While it does take considerable and conscientious effort to convince yourself that it really doesn’t matter what people think of you, as you near towards your thirties, you have to tell yourself to overcome the fear as it acts like a silent killer unknowingly affecting various aspects of your life.

4. I regret not taking a gap year

I was fortunate enough to receive a scholarship for my studies. However, the scholarship comes with a bond that requires me to work immediately in the related industry after my graduation, and for three consecutive years. That three years ended one and half years ago when I was just over my mid-twenties. During the course of serving my three-year bond, I really wanted to take a gap year right after the bond. This is because while working, as I looked at people around me that have worked many years in this industry, I realized that I cannot picture myself in their role in the future.

I wanted to take a break to travel and explore alternatives. Taking a gap year after the three-year bond is the best time for me because I would have saved up some money to last me for a while. I chickened out and kept postponing that idea until COVID-19 came. With lockdowns everywhere and strict safe-distancing regulations put in place to keep everyone safe, there is only so much one can do offline to stay as a responsible citizen.

You never know what life brings you. Maybe there isn’t COVID-19. Maybe your health started to suffer, maybe you have to suddenly take care of your loved ones. Do not continually postpone your plans unless you have no choice.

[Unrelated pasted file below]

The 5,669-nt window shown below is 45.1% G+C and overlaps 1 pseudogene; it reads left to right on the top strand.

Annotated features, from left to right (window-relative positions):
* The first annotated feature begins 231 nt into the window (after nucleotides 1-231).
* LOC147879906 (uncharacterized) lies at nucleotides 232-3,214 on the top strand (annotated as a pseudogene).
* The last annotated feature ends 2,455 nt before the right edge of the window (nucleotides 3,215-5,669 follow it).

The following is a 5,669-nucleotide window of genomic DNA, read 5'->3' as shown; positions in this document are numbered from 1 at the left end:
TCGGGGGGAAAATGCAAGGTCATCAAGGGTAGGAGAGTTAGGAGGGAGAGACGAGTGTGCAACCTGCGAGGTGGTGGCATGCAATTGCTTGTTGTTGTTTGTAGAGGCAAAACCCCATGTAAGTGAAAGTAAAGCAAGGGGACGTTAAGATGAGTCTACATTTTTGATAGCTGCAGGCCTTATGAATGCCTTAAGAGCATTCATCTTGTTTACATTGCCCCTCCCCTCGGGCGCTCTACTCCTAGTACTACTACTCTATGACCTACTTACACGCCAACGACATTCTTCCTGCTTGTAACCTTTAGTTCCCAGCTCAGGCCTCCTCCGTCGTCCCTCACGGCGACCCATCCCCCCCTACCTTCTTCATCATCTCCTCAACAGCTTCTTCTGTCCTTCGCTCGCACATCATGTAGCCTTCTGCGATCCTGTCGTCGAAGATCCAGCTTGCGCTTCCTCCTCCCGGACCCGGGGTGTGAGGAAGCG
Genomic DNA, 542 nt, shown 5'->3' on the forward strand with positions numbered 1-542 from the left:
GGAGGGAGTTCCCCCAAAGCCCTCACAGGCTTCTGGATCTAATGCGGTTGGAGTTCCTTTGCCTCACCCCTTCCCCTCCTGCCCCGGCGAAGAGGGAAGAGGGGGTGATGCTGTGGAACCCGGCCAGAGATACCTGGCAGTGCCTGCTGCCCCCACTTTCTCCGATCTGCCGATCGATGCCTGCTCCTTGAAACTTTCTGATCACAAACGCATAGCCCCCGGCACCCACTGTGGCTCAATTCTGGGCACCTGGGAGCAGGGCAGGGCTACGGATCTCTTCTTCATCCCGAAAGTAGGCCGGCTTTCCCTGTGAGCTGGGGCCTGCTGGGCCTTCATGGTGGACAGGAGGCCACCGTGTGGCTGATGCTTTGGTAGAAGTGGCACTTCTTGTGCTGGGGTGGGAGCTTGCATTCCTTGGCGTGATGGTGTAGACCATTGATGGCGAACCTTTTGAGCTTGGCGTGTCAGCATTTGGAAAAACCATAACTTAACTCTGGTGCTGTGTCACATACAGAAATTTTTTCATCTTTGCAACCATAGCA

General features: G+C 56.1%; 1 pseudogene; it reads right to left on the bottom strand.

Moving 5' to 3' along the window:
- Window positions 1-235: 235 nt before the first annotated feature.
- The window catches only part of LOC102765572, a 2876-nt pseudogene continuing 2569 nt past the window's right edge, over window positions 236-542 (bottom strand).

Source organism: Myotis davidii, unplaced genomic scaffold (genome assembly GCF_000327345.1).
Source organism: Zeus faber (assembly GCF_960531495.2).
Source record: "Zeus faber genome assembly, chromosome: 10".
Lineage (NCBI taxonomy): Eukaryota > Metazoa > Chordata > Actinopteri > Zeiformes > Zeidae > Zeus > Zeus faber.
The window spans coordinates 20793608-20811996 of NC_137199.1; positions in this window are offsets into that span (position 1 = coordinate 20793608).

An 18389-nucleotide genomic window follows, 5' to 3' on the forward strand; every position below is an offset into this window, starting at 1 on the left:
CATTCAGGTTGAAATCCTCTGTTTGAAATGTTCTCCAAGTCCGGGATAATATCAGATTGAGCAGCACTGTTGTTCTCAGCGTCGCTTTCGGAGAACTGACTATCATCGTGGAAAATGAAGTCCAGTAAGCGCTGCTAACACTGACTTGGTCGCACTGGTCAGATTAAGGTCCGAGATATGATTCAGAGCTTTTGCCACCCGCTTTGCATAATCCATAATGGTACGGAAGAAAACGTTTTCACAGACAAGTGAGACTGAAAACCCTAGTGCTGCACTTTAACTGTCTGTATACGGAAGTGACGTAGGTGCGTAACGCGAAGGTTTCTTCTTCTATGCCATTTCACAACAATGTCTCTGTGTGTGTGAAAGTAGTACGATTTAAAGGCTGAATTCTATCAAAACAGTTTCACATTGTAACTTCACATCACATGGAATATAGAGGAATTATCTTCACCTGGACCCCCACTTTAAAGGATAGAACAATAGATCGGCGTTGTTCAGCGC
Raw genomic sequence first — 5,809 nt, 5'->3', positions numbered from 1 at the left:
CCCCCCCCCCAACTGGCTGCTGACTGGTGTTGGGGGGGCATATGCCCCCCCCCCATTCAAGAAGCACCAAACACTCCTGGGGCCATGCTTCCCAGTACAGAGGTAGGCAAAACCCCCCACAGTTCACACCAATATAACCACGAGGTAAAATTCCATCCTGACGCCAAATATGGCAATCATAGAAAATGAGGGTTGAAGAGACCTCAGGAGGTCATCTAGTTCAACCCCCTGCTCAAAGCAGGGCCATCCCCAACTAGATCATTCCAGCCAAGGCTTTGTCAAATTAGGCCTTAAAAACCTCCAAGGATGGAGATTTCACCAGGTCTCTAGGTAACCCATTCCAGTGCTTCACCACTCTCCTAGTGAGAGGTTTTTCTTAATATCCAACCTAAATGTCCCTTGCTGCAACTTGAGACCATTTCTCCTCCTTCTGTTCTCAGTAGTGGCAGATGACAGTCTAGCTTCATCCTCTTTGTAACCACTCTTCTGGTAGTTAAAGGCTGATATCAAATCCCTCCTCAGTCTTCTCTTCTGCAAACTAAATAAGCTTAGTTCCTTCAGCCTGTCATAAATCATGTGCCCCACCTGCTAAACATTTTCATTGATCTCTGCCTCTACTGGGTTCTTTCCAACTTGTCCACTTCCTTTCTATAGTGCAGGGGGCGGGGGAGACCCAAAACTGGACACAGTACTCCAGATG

5. I regret not working my focus enough

A guy named Robin Sharma once said, “Stop managing your time. Start managing your focus.” I couldn’t agree more with this powerful statement. We often emphasize the importance of managing time well to accomplish more tasks every day. However, few of us talk about the greater importance of managing focus. If you are able to focus better, wouldn’t better time management come more naturally?

I spent most of my twenties getting distracted easily — getting hooked with social media, reading various online (useless) content, and trying things that I already know it is not going to help me in the future. I might be working for long hours but the productivity and efficiency levels are compromised because I couldn’t focus as much. That does not mean that I have achieved nothing so far. It just meant that what I could have accomplished in a few short years, I actually took much longer.

Nowadays, knowing that I have only two years left before I hit thirty, I often look back on my life, and if my life experiences can be plotted into a graph, all I can see is an almost horizontal line. While I am technically still young, considering the average life span of a human, I believe that it is always better to start earlier because you never know what life will bring you later.

Many times I wonder how things would have turned out had I done things differently. While it is meaningless to dwell on what is already over, what I do know now is that even if I had failed miserably in doing what I wanted in my early twenties, I will not regret making those decisions.

Research has already shown that people tend to regret more on things they did not do, than on things they did and failed. It is true for my case. In life, take risks — if you win, you will be happy but if you lose, you will be wiser.

I write mostly on personal growth, mental health and finance/money/economy.